Durs Grünbein ‘Der Sprung durch den Reifen’ © Durs Grunbein. English version published here by kind permission of the poet.


Durs Grünbein: Two Poems Translated by Andrew Shields


Memory, shy

Friend, which window will

You open for me today?

At the most impossible times, You turn up; draw back from me, There in the milky light.

All milk had dried up

When she first arrived, And I watched her part.

Mother, that’s where it started:

All around me, the world

Began to blur.

Word by word, since then, It goes, when memory calls.

Go out, go out.

Everything’s blurred since then, With consciousness the hole

Breathed on now and again.

Down deep, though, grew

Something unknown that

Leaped like a sea horse.


Put up your hands to bury your face

Press them firmly on cheek and brow

Let no more light through your fingers

Inside the walls of your brain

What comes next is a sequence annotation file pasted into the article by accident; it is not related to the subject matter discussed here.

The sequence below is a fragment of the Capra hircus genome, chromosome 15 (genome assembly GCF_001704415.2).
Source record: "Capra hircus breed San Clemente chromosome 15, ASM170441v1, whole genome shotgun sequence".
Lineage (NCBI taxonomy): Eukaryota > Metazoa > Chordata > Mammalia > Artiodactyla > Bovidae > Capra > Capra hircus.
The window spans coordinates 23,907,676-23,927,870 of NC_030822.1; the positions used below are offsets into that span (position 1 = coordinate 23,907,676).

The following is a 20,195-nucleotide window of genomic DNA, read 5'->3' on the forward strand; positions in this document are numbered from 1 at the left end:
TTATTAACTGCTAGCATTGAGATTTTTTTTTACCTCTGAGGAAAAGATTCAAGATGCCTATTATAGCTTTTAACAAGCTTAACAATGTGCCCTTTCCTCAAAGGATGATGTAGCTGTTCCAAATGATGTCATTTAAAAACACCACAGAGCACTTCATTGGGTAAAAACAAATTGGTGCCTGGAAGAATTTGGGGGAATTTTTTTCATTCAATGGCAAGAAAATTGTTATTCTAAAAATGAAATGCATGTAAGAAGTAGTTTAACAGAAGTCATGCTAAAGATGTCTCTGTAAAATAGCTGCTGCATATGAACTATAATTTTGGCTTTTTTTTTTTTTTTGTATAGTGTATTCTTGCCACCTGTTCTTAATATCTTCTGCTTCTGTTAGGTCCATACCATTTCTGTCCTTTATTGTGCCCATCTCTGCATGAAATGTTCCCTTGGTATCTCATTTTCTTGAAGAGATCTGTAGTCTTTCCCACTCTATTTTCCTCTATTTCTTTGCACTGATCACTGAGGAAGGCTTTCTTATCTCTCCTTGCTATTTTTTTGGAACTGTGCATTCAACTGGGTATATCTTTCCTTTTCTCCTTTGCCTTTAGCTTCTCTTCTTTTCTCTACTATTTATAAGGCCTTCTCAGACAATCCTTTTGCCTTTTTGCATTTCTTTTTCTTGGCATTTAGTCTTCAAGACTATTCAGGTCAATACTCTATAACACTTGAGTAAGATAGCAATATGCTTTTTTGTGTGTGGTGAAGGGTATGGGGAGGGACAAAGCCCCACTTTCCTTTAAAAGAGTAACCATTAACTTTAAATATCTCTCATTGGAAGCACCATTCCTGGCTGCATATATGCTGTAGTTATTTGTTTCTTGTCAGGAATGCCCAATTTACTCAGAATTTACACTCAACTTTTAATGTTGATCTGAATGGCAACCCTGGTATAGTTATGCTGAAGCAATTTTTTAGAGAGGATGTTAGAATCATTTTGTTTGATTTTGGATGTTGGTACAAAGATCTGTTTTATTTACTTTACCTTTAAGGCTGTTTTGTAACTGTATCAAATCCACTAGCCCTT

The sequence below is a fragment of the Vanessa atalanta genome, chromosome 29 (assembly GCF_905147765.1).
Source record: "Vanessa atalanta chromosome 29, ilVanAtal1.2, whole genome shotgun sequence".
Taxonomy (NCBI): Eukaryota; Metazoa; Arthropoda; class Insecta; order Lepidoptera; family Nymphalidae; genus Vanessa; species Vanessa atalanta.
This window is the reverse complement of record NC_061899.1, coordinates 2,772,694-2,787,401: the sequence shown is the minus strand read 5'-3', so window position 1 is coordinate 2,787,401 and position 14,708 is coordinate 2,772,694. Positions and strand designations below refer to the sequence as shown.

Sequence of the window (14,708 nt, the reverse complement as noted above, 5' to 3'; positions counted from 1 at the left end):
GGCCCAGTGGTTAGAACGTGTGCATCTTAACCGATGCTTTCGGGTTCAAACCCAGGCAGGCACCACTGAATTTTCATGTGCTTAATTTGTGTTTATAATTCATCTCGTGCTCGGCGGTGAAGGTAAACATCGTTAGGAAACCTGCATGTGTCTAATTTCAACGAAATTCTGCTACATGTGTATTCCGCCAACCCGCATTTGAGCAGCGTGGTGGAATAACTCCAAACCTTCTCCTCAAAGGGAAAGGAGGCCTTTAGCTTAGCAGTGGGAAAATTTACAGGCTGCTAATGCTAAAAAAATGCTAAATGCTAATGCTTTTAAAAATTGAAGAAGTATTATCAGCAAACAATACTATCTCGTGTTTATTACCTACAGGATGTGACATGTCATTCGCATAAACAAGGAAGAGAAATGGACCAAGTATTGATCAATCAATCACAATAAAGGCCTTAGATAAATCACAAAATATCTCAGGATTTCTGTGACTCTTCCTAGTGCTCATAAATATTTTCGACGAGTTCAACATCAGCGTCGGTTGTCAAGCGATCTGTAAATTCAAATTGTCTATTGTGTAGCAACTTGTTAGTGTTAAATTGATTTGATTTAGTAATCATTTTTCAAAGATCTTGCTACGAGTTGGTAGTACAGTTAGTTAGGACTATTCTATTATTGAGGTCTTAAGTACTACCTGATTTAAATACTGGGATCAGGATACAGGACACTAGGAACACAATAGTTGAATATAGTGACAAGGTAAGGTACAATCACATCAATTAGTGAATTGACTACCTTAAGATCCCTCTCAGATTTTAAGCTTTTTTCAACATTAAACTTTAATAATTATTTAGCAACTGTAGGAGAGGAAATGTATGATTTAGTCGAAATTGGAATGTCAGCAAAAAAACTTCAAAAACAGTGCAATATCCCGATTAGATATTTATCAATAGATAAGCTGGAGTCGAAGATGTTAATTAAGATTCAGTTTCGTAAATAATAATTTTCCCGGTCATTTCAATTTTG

And skull and cheek-bone settle down

Your head is no cage so linger

No roof to catch you no floor

Words right and left above below

None hits the bull’s-eye like woe ignore

The places where you’re known

By nothing forest bay outskirts

Don’t dream except of the end

There’s no gap between heaven and earth

For you no support in the land

Just space just time which rub you out

Try to not remember

Open your eyes open them wide

What do you see when you turn around

Now — is that the darkness inside

Is that the night you go into

Durs Grünbein ‘Ultima facie’, taken from: Durs Grünbein, Nach den Satiren. Gedichte © Suhrkamp Verlag Frankfurt am Main 1999. All rights with and controlled through Suhrkamp Verlag Berlin.

Durs Grünbein ‘Hippocampus’, taken from: Durs Grünbein, Strophen für übermorgen. Gedichte © Suhrkamp Verlag Frankfurt am Main 2007. All rights with and controlled through Suhrkamp Verlag Berlin.


Durs Grünbein studied theatre in Berlin, where he has lived as a freelance writer since 1987. He published Grauzone morgens, his first small book of poems, in 1988. In 1991 he published his second collection, Schädelbasislektion. Grünbein has been awarded many German literary prizes. he has also published several essay collections and new translations of plays from antiquity.